A fortissimo unison phrase heard at the outset dominates the Gloria. Its piano response in four-part harmony for ‘et in terra pax’ illustrates the principle of textural contrast used in the movement, which has no real fugal writing. The vigorous theme is used imitatively at the ‘Laudamus’, and the ‘Domine Deus’, at the end appearing in augmentation at the ‘Cum Sancto Spiritu’. The ‘qui tollis’ is marked ‘Lento assai’ and has expressive chromatic harmony. The original ‘Animato’ returns at the ‘Quoniam tu solus’ with the earlier four-part music, forming a climax at ‘Jesu Christe’. The ‘Amen’ leads effectively from a G sharp minor tonality straight back to the G major of the opening.

The Credo is built mainly as a series of variations on the plainsong intonation, sung fortissimo in unison by the choir at the outset. Liszt casts the melody in triple time, which gives the movement impetus as far as the ‘descendit de coelis’, an Adagio in 2/2 time passing into F sharp major at the ‘et incarnatus est’. The ‘Crucifixus’ returns to the variation technique, restoring the earlier tempo, but putting the theme into the minor mode. Gradually energy is released, taking the music to a climax at ‘iterum venturus est’, with again a 2/2 signature, but no change of tempo. A pause on ‘non erit finis’ leads to the ‘et in Spiritum Sanctum’, where the triple-time rhythm dominates right throughout the ‘confiteor’. ‘Amen’ statements sung in a jubilant 2/2 end the movement, whose final bars repeat grandly the opening unison intonation motive.

The Sanctus, marked ‘Solenne’, is in 6/4 time, Liszt introducing a clever syncopation throwing the second and third ‘Sanctus’ statements off-beat. The solid harmony here is a long way from Palestrina, but the music is superbly imagined. The most active organ writing of the Mass appears at the ‘pleni sunt coeli’ whose energy is released into a captivating change of metre at ‘gloria tua’. The ‘Hosanna’ statements are quiet, a series of triads leading imperceptibly from B major back to B flat major. The Benedictus, marked ‘Andante quieto’, is an example of how Liszt can compose simple music to great effect. The return of ‘Hosanna’, instead of using the earlier music, is the occasion for a passage of real beauty with inner parts moving between held pedal notes in the soprano and bass.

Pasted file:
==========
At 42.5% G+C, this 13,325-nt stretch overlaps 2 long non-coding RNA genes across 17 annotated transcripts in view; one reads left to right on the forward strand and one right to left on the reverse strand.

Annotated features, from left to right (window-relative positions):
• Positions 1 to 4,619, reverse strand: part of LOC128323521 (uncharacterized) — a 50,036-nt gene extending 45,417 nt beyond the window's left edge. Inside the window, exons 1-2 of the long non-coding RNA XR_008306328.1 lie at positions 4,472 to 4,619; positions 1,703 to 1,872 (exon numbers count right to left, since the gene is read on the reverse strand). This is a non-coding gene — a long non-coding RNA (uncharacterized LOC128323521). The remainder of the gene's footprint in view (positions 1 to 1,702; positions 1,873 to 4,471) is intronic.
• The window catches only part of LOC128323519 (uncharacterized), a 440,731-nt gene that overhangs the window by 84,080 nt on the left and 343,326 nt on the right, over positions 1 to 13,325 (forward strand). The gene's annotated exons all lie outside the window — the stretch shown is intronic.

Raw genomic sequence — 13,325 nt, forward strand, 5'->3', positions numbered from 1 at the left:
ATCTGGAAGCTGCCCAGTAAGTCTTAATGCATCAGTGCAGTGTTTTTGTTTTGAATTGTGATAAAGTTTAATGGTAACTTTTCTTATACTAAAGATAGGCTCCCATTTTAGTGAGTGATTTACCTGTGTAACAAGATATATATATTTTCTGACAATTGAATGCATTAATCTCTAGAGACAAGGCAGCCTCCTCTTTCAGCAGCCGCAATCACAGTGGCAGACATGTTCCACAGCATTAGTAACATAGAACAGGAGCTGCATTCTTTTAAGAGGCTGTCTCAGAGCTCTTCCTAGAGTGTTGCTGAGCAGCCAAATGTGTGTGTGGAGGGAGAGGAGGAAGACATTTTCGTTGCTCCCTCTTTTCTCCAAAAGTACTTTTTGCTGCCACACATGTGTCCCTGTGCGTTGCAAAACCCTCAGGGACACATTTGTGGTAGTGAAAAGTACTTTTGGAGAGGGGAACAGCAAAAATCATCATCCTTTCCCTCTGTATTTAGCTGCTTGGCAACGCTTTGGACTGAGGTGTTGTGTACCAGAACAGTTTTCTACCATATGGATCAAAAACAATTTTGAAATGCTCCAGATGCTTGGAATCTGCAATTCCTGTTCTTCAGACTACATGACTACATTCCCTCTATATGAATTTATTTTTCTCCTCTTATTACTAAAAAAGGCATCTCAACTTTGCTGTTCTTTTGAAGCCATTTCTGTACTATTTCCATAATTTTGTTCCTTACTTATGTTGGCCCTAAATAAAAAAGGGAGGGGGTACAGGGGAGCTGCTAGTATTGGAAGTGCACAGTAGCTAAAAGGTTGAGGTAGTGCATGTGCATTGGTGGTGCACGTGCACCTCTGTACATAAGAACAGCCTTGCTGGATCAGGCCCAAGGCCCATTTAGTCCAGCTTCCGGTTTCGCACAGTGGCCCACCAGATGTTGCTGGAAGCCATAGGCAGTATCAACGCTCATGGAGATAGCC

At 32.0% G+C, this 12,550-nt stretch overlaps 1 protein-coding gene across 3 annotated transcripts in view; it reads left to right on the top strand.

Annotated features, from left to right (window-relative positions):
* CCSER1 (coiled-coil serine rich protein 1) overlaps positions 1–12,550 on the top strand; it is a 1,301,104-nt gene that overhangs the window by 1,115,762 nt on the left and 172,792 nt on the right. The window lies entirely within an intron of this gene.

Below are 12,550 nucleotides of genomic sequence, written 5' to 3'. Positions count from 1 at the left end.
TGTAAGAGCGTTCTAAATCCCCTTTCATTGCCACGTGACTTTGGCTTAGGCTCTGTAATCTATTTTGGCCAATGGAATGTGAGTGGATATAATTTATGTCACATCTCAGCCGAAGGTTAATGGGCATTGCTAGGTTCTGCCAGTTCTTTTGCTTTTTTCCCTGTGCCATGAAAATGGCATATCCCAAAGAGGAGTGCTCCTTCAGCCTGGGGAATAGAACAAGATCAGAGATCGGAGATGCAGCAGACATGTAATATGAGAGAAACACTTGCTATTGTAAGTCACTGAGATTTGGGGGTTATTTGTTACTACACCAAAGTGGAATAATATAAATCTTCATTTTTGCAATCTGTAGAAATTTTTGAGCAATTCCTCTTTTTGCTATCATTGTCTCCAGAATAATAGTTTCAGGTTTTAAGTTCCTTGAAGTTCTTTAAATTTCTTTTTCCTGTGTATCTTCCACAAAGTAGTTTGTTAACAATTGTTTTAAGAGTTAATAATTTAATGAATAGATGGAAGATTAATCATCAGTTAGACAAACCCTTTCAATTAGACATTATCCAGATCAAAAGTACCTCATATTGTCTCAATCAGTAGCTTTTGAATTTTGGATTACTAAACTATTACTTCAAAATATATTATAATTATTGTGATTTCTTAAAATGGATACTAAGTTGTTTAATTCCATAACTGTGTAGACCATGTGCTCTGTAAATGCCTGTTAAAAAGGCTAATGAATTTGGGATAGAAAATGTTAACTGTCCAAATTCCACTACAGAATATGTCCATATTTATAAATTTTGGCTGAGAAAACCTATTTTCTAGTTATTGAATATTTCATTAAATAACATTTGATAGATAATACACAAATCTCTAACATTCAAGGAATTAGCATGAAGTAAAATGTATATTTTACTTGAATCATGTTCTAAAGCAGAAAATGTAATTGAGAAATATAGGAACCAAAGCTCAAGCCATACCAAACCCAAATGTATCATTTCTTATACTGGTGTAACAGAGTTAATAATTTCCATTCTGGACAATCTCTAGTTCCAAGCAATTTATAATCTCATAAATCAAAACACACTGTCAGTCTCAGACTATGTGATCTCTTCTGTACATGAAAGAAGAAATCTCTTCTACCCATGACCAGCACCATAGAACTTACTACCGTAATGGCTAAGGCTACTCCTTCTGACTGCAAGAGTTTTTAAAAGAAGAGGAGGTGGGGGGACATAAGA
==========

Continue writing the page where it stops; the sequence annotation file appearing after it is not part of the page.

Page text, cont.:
The expressive harmonic ingenuity of the Agnus Dei, marked ‘Lento assai’, is again an example of Liszt’s compositional genius in a simple context—nobody would expect such music from the piano virtuoso. The third ‘Agnus’ leads to the ‘Dona nobis pacem’, where Liszt gives the mass a cyclic character by re-introducing music from the Kyrie, spanning out the word ‘pacem’ with pedal notes as in the second ‘Hosanna’. A series of measured ‘Amen’ statements to the earlier ‘eleison’ music ends the work in a resplendent D major.

from notes by Paul Merrick İ 2000

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Details for CDA67199 track 2
Gloria
Artists
ISRC
GB-AJY-00-19902
Duration
4'57
Recording date
26 March 2000
Recording venue
St Alban's Church, Holborn, London, United Kingdom
Recording producer
Mark Brown
Recording engineer
Antony Howell & Julian Millard
Hyperion usage
  1. Liszt: Missa Choralis & Via Crucis (CDA67199)
    Disc 1 Track 2
    Release date: October 2000